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Page:Popular Science Monthly Volume 18.djvu/627

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of the brain was disorganized, without counting the multiple fractures of the skull and face. He was alone, but, in less than an hour after the accident, without help, he walked to the surgeon's, went up the steps, and related the circumstance clearly and intelligibly. He recovered, but died of epilepsy some twelve years later. His physicians and friends observed that his character and intelligence changed notably after the accident. From being intelligent and active he became capricious and unsteady, and had to retire from his post of overseer. Analogous cases to the same purpose might be cited, but we have no space. We need new facts, but those we possess strongly favor the theory of Fritsch, Hitzig, and Ferrier.

We have passed in review the experimental and clinical arguments in support of this theory; and there are others of not less importance drawn from pathological phenomena. But we have no space for their consideration.

M. Brown-Séquard has shown the greatest hostility to this theory. His chief argument is that lesions and symptoms are not coextensive. An insignificant lesion causes general trouble; a considerable lesion remains latent in the matter of symptoms. This is true, but it is the exception; whereas he ought to show that it most frequently happens. The real question is, Does the seat of a lesion signify nothing, and may we have identical symptoms with two very different lesions? And we have demonstrated that this can not occur. The facts cited in opposition to the theory of Ferrier may be embarrassing, and at present inexplicable; but such facts would be far more abundant if we admitted the theory of M. Brown-Séquard.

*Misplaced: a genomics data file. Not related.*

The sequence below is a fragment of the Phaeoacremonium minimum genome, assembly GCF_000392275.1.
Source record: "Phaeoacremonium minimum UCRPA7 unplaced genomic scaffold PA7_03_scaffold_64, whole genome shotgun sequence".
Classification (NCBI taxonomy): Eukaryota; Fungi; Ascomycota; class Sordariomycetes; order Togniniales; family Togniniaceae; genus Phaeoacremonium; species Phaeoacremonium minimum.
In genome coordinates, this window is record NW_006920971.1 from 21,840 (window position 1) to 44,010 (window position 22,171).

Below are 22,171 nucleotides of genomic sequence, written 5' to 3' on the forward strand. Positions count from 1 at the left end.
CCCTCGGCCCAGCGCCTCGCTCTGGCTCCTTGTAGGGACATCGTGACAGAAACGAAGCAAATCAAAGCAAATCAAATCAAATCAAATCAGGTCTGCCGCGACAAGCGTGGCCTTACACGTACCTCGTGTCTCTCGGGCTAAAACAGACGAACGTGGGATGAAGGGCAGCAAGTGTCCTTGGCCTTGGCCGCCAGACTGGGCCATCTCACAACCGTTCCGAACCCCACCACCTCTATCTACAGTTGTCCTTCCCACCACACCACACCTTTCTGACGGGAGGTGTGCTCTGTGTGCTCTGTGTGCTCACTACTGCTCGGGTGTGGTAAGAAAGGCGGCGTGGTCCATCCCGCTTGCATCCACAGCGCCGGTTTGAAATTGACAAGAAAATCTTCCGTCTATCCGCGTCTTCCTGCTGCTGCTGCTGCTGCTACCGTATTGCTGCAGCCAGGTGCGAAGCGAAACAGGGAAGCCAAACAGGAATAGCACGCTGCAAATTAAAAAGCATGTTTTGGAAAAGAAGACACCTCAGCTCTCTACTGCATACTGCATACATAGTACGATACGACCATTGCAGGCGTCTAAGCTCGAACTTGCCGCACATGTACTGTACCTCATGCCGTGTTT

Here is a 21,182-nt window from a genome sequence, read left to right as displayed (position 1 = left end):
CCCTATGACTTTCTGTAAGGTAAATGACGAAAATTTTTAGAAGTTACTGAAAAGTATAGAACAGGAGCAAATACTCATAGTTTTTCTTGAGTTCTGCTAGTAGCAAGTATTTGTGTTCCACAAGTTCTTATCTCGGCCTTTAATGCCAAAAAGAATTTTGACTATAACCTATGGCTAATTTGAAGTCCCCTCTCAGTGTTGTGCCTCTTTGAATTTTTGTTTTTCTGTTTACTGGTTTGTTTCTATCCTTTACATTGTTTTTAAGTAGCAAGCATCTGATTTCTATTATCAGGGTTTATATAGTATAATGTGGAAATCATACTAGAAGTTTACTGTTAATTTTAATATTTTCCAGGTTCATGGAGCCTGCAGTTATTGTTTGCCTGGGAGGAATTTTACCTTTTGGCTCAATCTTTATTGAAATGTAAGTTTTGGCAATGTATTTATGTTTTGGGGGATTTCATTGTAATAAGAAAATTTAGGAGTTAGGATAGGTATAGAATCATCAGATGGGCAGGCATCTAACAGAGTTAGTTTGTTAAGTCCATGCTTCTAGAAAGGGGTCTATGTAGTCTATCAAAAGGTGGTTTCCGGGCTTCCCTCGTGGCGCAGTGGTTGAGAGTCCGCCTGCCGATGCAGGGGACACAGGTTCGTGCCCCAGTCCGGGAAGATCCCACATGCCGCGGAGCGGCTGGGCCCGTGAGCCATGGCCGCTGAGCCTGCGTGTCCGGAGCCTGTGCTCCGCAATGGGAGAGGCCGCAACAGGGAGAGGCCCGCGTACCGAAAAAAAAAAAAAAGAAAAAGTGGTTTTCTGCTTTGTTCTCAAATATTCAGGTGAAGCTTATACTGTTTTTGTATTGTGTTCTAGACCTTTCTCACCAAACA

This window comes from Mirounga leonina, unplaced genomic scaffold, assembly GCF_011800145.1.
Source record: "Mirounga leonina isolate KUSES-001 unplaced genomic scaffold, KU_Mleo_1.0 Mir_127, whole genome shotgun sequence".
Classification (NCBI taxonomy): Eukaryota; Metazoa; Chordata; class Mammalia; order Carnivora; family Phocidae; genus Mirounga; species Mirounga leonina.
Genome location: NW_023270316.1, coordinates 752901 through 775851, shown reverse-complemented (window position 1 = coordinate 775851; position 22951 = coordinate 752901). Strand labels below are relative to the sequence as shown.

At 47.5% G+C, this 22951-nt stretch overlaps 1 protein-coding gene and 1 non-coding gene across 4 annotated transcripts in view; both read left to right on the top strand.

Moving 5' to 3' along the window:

Again, there is the theory of Vulpian, who thinks that the stimulation of the gray cells by electricity is not possible. For motor centers he substitutes psycho-motor centers. In his view, stimulation of the convolution acts, not on the cells, but on the white fibers which proceed from them. But his mode of interpretation does not alter results, nor set aside the centers.

Goltz made a curious experiment, showing clearly the office of the centers. He took two dogs of the same species, one having the education common to all dogs, and the other some supplementary accomplishments, and among them that of giving the paw. In both dogs he removed the center which presides over the movements of the forepaw of one side—the one given by the knowing dog. They soon recovered, and could run about. Running is a reflex act, that does not require the intervention of the centers. But, while the learned dog could use his legs, and go and come, he could not give his paw. This was a superior, voluntary act, which could not be performed in the absence of the corresponding center. It is in this differentiation of the organs of voluntary activity from those of automatic activity that we find the explanation of so many singular facts which at first sight seem to contradict the theory of localization.